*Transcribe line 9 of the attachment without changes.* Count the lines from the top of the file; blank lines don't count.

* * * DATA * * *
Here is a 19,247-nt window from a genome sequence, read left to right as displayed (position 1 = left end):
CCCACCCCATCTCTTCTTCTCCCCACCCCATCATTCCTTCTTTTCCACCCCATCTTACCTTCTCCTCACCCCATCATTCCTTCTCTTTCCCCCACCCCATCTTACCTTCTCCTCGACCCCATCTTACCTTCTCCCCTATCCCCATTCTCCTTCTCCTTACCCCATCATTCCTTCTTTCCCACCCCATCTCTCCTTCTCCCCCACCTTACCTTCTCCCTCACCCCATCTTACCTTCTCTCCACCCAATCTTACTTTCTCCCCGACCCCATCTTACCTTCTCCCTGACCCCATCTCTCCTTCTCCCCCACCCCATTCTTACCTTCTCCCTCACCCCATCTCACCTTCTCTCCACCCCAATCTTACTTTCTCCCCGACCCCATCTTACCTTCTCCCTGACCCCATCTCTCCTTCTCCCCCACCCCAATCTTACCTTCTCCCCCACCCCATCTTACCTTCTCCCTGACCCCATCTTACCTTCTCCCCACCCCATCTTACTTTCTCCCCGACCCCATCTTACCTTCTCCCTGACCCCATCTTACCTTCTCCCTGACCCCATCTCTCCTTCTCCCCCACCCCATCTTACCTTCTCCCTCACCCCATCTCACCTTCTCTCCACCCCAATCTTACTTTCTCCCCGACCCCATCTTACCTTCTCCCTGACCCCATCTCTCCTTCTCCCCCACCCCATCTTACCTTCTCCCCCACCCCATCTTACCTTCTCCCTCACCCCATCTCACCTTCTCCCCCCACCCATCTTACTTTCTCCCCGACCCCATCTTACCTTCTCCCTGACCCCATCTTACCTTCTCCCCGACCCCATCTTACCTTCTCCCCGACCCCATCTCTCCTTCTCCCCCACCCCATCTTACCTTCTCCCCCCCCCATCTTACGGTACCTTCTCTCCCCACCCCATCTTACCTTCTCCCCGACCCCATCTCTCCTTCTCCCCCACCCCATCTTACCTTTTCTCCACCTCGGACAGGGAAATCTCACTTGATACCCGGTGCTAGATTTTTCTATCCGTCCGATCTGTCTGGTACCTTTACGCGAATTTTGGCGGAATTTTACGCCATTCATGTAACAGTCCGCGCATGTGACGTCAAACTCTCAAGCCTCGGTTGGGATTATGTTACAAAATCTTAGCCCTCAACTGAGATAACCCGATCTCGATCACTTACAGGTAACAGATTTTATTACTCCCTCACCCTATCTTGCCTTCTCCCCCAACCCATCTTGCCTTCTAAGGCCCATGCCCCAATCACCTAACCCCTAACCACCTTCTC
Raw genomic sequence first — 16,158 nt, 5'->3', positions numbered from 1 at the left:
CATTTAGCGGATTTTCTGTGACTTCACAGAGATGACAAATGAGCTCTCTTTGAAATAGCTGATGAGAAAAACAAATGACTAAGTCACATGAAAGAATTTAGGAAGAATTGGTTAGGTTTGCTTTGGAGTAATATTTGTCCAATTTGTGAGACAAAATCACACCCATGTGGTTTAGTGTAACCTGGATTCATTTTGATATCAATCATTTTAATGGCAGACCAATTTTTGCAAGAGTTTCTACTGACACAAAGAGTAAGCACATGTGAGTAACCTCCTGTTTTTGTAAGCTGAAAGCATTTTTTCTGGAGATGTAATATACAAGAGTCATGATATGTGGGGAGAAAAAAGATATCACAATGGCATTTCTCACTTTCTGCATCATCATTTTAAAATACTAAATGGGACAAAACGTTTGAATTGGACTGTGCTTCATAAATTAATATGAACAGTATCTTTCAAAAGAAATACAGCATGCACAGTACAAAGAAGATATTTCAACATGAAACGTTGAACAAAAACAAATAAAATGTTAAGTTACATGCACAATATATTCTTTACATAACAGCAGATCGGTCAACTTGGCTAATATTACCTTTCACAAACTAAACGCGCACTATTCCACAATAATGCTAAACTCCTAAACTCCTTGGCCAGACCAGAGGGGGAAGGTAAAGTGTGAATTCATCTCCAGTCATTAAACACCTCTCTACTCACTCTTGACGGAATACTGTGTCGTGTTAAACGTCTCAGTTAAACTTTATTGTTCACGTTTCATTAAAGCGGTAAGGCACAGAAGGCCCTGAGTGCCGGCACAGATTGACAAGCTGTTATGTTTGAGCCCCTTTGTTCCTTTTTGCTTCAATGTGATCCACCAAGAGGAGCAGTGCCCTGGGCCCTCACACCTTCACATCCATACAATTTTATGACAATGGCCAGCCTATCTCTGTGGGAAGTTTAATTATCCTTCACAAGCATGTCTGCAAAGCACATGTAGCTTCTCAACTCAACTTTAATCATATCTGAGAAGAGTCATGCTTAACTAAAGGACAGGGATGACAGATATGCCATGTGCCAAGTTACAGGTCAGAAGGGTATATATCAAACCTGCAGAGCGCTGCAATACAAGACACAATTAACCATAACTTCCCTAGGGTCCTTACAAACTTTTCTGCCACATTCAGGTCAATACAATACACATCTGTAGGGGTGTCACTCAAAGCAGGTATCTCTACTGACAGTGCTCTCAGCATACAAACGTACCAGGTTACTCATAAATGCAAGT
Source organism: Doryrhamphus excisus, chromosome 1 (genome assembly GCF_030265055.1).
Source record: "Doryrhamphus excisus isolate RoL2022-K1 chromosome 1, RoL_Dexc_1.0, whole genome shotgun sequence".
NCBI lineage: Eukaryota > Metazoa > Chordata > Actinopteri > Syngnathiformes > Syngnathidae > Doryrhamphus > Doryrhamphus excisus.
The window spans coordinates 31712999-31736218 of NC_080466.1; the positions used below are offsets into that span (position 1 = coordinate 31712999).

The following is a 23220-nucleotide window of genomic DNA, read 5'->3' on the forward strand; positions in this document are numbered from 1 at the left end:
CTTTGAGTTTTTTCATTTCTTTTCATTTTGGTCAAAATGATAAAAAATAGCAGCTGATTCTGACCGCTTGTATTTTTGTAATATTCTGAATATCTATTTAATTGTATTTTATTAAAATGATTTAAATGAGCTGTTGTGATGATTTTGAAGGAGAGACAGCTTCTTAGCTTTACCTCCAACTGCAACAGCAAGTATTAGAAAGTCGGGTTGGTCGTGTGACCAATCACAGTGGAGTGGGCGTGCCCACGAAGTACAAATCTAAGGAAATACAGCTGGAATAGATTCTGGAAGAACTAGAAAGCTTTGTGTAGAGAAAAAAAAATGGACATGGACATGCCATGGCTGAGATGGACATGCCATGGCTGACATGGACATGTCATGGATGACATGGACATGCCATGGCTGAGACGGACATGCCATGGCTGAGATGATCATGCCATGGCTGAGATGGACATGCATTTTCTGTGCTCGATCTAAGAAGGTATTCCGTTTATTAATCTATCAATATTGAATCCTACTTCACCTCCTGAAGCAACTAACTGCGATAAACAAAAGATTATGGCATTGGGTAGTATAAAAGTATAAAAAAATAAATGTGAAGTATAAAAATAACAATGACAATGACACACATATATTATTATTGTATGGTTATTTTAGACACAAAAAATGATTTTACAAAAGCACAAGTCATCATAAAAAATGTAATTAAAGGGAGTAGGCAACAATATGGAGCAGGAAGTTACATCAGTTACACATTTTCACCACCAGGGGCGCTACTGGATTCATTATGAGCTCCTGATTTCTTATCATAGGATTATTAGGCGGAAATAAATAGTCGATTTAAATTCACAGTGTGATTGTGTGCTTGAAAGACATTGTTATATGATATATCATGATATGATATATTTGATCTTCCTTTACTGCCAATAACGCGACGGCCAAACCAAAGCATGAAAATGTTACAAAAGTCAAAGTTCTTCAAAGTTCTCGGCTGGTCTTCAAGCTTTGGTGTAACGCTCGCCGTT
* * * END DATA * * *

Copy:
The following is a 23220-nucleotide window of genomic DNA, read 5'->3' on the forward strand; positions in this document are numbered from 1 at the left end: